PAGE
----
The Shippensburg University Council of Trustees voted unanimously on Friday to implement a change in how students will pay for their classes to offset cutbacks in state funding that have cost the university more than $30 million over the past decade.
Instead of paying a flat rate for tuition whether they take 12, 15 or 18 credits, students could be paying per credit if the Board of Governors of Pennsylvania’s State System of Higher Education approves the plan.
While trustees and administrators say the new tuition program will help the university’s current financial situation, others say the plan will place a burden on students who may end up paying significantly more for their education.
The decision is supposed to help generate revenue for the university that budget cuts have been unable to remedy. According to the Office of University Communications and Marketing, SU has been forced to cut its budget by $34.5 million since 2003.
Deborah Jacobs, chair of the social work department and a member of the Association of Pennsylvania State College & University Faculties (APSCUF), voiced dissent at the trustees’ meeting in Old Main Chapel.
Students taking 15 credits could see a 16 percent increase in their tuition bills, which could diminish the students’ access to education, Jacobs said.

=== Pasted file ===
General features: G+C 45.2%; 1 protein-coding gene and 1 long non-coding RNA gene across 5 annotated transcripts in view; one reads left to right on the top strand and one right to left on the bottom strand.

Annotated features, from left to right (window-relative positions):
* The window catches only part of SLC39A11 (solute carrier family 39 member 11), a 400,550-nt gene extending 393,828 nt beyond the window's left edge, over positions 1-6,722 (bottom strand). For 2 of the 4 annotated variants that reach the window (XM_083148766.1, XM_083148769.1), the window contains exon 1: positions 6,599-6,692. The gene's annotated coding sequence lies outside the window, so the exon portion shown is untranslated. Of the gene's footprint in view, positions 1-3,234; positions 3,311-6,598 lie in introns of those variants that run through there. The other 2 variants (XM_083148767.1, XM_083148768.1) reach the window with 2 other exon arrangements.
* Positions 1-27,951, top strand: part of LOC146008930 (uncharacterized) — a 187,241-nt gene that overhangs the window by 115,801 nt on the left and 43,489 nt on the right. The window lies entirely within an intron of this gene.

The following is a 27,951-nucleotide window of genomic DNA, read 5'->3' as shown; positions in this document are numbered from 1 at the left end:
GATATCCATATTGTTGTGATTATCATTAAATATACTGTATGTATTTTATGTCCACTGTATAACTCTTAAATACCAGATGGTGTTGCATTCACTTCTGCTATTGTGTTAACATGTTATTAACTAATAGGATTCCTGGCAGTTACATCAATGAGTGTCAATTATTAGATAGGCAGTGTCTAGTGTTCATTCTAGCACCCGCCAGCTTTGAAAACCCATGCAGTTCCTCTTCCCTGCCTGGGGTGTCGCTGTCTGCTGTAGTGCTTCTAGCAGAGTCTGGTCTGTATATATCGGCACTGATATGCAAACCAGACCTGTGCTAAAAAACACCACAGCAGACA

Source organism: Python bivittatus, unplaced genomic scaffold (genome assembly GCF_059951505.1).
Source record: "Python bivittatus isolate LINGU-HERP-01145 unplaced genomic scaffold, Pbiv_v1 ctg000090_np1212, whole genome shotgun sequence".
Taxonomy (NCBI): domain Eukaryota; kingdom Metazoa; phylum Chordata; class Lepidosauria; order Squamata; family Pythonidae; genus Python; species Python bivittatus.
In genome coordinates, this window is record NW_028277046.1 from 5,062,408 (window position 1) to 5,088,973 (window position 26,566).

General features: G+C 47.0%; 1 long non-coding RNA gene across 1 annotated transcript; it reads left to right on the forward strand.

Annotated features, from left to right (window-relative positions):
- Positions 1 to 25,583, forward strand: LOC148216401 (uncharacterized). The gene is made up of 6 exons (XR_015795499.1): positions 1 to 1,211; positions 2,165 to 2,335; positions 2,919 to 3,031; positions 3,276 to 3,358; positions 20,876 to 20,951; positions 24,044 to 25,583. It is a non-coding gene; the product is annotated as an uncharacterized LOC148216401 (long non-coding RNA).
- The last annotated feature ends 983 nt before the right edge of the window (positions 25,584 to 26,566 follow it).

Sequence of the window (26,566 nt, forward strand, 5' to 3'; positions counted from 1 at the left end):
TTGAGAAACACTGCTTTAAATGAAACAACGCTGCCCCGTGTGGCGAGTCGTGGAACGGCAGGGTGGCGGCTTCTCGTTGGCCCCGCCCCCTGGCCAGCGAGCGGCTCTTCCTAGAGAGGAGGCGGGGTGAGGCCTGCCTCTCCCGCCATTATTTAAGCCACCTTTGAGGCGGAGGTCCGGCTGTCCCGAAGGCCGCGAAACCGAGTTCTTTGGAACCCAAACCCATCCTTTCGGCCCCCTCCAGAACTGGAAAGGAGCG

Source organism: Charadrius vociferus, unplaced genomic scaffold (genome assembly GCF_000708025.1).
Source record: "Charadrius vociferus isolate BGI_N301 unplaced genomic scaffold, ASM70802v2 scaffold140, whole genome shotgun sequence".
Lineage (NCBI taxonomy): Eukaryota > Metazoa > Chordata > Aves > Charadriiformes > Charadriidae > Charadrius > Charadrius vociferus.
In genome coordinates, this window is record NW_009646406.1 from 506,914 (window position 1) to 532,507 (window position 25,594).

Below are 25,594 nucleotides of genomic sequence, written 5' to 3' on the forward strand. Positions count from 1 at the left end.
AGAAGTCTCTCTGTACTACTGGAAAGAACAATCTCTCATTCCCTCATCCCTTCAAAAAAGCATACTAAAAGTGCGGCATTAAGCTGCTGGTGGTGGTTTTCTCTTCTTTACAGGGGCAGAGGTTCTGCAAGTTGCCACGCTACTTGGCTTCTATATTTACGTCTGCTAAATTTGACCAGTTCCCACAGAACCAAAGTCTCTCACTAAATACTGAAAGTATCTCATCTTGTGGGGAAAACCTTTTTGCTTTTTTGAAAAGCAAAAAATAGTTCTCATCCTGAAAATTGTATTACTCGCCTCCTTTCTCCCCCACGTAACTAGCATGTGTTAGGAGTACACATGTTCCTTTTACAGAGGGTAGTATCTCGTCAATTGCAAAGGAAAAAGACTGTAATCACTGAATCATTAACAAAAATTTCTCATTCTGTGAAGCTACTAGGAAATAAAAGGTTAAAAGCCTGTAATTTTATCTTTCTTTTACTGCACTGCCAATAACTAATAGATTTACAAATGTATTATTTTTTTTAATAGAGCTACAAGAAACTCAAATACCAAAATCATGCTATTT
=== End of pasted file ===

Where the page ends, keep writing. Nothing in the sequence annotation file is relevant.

The change will not take effect unless the Board of Governors approves it. A similar plan already has been approved at Indiana University of Pennsylvania and is under consideration at Millersville University.
If approved, the new program would be implemented this fall, according to trustees.
The next meeting for the Board of Governors is expected to be in April, according to SU President George “Jody” Harpster.
Laura Ludlam, director of marketing/publications, called the tuition change a “last resort.”
Before making the decision, SU took other measures to reduce costs to the budget — such as reducing overtime, equipment purchases and funding for building improvements, according to Ludlam.
“The state’s appropriation wasn’t sufficient enough,” said Michael Schaul, chair of the Council of Trustees. “We had to find alternative financial models.”